The claims of capsaicin to relieve diabetic neuropathy pain has been reviewed in a recent paper on capsicum (capsaicin) by Krishnapura Srinivasan.
Published in the Critical Reviews in Food Science and Nutrition, capsicum, which is the pungent alkaloid of red pepper (Capsicum annuum), has been used for centuries due its pain-relieving abilities.
Dr. Srinivasan concluded capsaicin has “… cardio-protective influence, anti-lithogenic effect, anti-inflammatory and analgesia, thermogenic influence, and beneficial effects on gastrointestinal system.”
In addition, “Topical application of capsaicin is proved to alleviate pain in arthritis, post-operative neuralgia, diabetic neuropathy, psoriasis, etc.”
In fact the FDA itself conceded that a high-concentration capsaicin dermal patch (Qutenza) has demonstrated to scientifically reduce pain associated with postherpetic neuralgia (PHN).
A similar application for an off-label expansion of the capsaicin 8% patch (Qutenza), to treat pain related to peripheral neuropathy in patients with HIV however was denied by the FDA because, according to panel member Edward C. Covington, MD, “I think we really need to know that something is helpful for folks who are desperate before we[FDA] approve it.”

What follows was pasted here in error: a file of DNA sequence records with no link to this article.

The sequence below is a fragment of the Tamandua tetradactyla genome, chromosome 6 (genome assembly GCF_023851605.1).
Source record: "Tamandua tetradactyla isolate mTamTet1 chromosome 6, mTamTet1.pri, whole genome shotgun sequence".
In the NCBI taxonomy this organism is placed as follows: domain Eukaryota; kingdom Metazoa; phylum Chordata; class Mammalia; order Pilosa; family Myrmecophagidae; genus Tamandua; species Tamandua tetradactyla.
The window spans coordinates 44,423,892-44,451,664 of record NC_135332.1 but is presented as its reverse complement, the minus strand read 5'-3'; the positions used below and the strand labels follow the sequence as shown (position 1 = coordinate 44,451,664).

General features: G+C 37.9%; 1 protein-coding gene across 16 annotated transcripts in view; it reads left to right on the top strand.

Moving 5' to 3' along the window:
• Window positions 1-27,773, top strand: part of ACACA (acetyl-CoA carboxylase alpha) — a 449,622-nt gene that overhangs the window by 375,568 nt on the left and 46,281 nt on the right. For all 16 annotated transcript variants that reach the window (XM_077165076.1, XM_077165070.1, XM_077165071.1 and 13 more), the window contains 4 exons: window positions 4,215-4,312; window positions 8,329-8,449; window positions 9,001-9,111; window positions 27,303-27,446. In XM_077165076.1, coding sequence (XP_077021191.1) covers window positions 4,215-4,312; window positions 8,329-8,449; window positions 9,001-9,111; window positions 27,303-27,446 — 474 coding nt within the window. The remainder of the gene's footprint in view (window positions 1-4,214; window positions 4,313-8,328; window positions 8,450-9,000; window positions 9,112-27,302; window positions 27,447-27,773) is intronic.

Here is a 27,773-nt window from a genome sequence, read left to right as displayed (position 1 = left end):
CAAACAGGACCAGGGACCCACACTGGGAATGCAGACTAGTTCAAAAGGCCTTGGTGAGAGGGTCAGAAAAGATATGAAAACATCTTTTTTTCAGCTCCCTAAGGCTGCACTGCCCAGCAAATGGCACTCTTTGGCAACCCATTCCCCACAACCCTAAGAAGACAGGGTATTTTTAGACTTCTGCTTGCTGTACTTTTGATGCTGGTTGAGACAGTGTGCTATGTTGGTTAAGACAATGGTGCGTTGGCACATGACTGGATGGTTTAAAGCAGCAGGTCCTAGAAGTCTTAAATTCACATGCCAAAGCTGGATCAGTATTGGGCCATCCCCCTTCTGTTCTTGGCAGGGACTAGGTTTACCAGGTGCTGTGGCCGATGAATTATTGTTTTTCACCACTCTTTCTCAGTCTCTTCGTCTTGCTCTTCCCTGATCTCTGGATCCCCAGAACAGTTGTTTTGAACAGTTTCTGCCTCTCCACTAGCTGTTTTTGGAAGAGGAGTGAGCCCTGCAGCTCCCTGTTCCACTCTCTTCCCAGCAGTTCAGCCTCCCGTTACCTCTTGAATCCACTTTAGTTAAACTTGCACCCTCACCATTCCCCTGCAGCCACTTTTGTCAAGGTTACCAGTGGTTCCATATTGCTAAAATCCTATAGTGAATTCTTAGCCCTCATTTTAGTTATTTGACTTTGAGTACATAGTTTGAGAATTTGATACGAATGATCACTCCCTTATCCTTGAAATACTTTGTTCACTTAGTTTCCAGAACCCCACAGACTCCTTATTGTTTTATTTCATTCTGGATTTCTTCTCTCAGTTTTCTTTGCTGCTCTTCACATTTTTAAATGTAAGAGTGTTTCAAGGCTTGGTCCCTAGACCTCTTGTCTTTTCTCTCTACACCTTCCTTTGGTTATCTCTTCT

Currently the 8% capsaicin patch is under review in Europe, with the code name NGX-4010, in partnership with Astellas Pharma Inc., for use by patients to lessen their pain of diabetic peripheral neuropathy.
Capsaicin as a topical lotion is also used in non-prescription circumstances for temporary relief of muscle or joint pain caused by strains, sprains, arthritis, bruising, backaches, as well as treating nerve pain (neuralgia) in people who have had herpes zoster, or “shingles.”
Another paper studied how capsaicin works its magic. Researchers in that case determined the compound overstimulated the pain-sensing neurons so much that the neurons finally became immune to receiving pain signals.
The treatment for neuralgia (pain from damaged nerves), neuropathy, and muscle and joint pain was elegantly explained due to the heat-stimulating function of capsaicin on nerve receptors.
Dr Mercola also weighed in on the capsaicin’s pain-relieving properties in neuropathy. He added that it has been used for:
- Reducing or eliminate burning, stinging, itching, and redness of skin due to moderate to severe psoriasis
- Weight loss due to its antioxidant and anti-inflammatory properties
- Cancer treatment in breast, pancreatic, and bladder cancers
A final note is that capaicin is the active ingredient in the notorious “pepper spray” used by law authorities to subdue people due to its lachrymatory power.